As an HR professional, you know that one of your organization’s greatest assets is your people. That’s why your role is so important when it comes to protecting your organization against cyber threats. As a recruiter, educator, and culture creator, you are uniquely qualified to help your IT team develop a “human firewall” to keep the bad guys at bay. Like a technical firewall that blocks unauthorized access to your data from external hackers through email filtering, gateways, antivirus software, and other tools, your human firewall introduces a layer of security for which humans are uniquely qualified. It’s all about being watchful and taking appropriate action to prevent and respond to threats.
Just as your employees are among your organization’s greatest assets, certain individuals also represent your greatest threats. Without a well-trained human firewall in place—one in which every “brick” is equally strong—your entire organization can be compromised by the simple click of a mouse. All it takes is one employee clicking, downloading, or sending the wrong thing to the wrong person, and you’ve become a security breach headline.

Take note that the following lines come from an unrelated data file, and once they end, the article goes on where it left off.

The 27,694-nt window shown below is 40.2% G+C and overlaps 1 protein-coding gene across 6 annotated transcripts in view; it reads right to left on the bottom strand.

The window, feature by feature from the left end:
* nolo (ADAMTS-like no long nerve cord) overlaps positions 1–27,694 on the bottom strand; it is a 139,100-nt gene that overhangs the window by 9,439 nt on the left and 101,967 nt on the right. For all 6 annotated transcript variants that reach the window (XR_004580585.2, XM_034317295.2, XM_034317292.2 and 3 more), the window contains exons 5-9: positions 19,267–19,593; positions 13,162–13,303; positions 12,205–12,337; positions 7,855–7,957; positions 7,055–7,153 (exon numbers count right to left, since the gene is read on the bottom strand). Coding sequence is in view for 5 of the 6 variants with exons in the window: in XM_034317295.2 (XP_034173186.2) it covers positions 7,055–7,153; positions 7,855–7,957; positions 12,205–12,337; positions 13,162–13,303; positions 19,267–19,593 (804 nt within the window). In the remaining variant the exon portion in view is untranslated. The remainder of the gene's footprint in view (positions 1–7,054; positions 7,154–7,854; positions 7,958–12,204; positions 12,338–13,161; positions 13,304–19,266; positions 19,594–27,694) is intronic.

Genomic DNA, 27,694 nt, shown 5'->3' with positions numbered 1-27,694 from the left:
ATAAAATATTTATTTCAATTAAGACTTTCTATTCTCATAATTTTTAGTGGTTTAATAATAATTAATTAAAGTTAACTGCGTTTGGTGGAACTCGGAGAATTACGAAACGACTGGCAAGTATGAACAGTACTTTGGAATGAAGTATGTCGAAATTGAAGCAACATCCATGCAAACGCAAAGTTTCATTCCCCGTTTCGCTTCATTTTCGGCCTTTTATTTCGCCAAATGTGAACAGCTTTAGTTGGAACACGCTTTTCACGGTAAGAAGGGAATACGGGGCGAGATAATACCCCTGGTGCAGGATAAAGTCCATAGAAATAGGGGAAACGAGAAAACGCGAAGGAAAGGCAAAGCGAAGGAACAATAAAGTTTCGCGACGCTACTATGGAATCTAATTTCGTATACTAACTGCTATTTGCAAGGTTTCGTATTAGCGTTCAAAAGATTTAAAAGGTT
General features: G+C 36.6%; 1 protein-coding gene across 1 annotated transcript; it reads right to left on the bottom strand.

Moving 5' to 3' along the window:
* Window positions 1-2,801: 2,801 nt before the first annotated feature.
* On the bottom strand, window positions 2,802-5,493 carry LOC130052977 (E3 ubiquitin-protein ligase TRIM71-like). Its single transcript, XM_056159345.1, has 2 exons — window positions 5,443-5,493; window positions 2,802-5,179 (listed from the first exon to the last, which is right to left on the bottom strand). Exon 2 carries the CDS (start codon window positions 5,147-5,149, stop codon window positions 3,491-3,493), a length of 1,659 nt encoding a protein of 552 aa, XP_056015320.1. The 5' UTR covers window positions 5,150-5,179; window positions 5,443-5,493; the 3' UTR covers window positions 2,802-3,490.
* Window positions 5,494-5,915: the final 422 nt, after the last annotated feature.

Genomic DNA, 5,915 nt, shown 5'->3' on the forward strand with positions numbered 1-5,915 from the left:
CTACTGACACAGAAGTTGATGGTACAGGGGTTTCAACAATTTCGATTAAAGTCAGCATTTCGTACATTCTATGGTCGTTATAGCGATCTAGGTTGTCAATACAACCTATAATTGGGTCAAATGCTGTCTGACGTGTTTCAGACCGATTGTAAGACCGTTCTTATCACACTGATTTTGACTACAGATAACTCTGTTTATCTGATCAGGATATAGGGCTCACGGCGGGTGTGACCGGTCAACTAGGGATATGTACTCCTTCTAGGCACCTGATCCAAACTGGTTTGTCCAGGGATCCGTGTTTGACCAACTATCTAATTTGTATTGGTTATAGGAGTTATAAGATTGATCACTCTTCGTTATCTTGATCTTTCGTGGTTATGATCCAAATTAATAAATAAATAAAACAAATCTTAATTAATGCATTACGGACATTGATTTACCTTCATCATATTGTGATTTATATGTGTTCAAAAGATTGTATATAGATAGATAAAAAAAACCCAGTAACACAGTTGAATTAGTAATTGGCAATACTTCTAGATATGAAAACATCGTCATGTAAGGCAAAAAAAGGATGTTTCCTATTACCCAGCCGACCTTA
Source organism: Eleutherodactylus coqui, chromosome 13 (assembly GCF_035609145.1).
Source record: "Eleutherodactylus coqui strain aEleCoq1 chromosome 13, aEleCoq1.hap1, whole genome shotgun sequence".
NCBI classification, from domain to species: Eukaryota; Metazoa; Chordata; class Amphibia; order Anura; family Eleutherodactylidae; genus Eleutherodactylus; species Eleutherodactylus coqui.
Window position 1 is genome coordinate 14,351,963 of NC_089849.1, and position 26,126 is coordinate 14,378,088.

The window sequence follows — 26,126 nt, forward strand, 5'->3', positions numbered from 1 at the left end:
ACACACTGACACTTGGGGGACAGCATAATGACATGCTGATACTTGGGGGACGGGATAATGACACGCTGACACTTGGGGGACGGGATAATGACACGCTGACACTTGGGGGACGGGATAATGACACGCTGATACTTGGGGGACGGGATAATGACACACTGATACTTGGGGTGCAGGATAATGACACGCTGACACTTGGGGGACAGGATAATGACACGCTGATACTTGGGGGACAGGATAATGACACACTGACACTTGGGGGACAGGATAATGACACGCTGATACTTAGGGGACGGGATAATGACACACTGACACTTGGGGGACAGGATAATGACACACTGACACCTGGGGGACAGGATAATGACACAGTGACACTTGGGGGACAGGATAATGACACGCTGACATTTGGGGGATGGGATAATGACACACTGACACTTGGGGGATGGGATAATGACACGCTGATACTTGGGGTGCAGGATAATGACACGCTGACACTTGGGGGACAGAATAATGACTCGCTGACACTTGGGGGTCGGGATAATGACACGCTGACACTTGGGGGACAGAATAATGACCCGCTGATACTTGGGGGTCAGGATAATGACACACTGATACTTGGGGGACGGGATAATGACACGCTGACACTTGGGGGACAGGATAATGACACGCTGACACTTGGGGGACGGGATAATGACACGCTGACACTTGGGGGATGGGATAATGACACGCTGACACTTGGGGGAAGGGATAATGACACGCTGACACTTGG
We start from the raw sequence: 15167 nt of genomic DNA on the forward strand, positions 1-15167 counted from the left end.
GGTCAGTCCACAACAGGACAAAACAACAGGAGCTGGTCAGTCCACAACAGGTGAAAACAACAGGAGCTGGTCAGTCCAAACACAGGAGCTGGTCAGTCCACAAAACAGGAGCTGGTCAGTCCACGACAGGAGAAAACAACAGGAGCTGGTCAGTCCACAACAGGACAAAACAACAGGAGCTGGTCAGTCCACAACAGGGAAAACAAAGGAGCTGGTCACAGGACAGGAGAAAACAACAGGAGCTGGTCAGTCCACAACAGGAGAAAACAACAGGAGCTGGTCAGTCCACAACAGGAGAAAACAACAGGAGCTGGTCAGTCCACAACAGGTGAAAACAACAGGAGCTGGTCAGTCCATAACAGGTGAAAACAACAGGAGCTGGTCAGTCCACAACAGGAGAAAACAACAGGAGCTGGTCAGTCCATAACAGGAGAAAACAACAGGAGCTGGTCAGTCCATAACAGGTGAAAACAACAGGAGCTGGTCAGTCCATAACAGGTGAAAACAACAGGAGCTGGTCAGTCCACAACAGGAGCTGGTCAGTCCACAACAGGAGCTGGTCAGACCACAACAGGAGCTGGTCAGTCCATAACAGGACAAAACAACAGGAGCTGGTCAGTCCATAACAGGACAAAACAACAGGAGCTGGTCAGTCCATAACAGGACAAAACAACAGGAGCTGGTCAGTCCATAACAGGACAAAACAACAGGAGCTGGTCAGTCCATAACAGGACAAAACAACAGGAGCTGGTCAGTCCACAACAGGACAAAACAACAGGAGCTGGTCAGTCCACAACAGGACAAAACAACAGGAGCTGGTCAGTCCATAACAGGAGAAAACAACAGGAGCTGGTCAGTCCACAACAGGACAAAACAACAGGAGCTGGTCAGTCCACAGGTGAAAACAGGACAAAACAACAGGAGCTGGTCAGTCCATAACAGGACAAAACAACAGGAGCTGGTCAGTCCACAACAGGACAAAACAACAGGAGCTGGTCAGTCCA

Most of the time, the actions that lead to employee-based breaches are unintentional. Like all “accidents,” however, they can be prevented by following some basic strategies. Here are three of the most important.
Train Early and Often
Off-the-shelf cybersecurity training modules are a great place to start. Look for one that addresses the unique security threats your company faces. A trucking company will have different needs than a hospital. After you have identified the most appropriate curriculum, find a way to introduce it during new employee orientation.
Most importantly, reinforce the teaching points or expand upon them periodically. Cyber-attacks have no season. This will help you develop a sustainable cybersecure culture that is on-call 365 days a year.